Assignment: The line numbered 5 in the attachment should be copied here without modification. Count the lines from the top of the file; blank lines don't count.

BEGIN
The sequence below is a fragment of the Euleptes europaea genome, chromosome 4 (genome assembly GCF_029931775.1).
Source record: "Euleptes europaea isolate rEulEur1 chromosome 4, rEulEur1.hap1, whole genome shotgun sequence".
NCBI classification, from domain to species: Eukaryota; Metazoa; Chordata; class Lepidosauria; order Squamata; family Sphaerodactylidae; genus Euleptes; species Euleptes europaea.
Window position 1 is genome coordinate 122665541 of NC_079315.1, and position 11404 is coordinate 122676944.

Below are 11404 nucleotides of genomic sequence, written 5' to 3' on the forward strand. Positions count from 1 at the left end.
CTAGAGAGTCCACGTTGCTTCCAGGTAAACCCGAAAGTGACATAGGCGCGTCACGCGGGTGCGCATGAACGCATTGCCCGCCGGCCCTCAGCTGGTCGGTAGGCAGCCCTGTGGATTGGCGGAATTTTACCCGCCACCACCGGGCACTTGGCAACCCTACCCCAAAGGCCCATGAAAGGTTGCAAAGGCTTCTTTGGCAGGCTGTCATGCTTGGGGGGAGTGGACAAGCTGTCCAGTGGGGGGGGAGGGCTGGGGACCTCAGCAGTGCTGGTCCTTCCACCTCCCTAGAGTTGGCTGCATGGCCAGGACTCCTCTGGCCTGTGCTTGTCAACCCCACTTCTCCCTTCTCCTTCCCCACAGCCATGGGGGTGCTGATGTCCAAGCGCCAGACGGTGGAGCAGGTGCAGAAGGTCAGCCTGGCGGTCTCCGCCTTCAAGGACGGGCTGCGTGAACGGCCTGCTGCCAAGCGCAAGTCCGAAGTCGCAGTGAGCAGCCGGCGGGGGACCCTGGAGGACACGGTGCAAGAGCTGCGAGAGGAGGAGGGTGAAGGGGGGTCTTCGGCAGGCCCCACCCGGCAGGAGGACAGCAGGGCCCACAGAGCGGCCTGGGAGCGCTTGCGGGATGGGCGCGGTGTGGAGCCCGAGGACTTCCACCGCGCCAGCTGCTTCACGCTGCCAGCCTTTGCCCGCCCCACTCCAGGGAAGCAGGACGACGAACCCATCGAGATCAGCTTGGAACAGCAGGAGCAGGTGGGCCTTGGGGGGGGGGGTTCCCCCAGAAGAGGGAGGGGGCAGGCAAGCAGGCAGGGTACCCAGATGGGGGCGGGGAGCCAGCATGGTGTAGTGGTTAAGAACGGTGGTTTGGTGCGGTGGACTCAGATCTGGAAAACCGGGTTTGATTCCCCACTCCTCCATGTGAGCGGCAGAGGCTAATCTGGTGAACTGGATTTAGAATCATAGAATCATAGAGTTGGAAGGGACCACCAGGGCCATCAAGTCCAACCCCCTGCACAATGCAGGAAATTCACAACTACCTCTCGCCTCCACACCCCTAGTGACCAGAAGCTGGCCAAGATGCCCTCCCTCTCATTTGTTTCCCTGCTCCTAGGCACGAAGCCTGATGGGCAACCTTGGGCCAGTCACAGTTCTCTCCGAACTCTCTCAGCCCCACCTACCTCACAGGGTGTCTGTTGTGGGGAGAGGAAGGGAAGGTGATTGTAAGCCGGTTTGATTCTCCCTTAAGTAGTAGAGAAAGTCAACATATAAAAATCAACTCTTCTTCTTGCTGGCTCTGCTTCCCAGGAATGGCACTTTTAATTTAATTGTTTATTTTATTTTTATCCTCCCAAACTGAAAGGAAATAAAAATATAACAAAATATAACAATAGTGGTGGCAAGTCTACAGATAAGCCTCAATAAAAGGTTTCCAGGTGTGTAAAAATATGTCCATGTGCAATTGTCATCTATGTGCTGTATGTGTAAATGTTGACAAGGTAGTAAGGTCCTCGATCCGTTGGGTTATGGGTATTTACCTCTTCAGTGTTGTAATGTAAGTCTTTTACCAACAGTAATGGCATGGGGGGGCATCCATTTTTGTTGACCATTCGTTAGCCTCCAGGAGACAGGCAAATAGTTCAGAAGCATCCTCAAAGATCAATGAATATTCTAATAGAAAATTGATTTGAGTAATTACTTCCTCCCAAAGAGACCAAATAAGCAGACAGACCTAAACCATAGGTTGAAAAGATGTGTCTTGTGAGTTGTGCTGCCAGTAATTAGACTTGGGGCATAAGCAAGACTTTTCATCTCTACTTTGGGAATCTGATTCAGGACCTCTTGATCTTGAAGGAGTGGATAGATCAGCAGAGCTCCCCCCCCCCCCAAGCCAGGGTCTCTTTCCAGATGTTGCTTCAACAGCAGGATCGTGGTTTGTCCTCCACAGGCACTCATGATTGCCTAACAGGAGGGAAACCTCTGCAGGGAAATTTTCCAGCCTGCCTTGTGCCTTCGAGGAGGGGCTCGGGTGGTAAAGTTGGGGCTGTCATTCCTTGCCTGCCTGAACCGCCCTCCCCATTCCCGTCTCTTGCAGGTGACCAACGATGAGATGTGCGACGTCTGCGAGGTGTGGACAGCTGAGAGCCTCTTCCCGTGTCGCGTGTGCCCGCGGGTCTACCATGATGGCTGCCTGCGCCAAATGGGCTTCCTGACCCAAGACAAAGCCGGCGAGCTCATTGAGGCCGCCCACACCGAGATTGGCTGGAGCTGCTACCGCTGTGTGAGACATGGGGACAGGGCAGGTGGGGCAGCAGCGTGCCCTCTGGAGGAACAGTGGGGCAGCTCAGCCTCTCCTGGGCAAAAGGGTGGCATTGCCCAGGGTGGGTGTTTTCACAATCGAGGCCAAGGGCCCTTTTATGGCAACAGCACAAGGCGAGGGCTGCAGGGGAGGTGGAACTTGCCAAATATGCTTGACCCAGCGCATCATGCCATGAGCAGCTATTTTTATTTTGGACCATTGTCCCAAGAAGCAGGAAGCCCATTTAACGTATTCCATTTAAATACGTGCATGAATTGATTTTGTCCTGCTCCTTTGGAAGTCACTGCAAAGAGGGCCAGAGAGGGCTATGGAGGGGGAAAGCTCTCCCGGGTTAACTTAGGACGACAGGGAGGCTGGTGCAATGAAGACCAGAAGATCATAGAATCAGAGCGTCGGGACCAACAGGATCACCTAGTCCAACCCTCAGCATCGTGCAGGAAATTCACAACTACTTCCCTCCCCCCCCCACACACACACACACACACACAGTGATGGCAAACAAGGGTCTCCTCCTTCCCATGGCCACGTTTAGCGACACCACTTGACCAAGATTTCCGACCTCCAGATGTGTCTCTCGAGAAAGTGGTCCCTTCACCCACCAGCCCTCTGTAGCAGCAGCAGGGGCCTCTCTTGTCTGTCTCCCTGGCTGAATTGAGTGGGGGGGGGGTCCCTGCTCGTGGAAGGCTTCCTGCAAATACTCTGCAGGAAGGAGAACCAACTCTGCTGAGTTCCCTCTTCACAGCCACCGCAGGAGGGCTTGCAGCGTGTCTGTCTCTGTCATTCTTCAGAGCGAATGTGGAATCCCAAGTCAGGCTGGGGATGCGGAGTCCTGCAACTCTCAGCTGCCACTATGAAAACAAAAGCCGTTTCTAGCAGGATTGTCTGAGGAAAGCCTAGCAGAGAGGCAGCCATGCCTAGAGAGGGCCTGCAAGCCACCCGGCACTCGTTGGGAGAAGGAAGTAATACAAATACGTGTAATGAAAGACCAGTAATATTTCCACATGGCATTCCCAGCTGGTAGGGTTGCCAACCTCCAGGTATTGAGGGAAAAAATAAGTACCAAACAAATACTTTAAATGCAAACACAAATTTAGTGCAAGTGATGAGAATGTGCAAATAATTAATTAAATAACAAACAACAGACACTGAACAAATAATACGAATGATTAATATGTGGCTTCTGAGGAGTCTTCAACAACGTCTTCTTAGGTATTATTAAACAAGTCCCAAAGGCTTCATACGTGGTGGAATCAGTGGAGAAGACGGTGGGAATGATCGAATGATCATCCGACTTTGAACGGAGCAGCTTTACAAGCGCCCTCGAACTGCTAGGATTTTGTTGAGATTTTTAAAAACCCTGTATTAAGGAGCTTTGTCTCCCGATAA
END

Below are 11404 nucleotides of genomic sequence, written 5' to 3' on the forward strand. Positions count from 1 at the left end.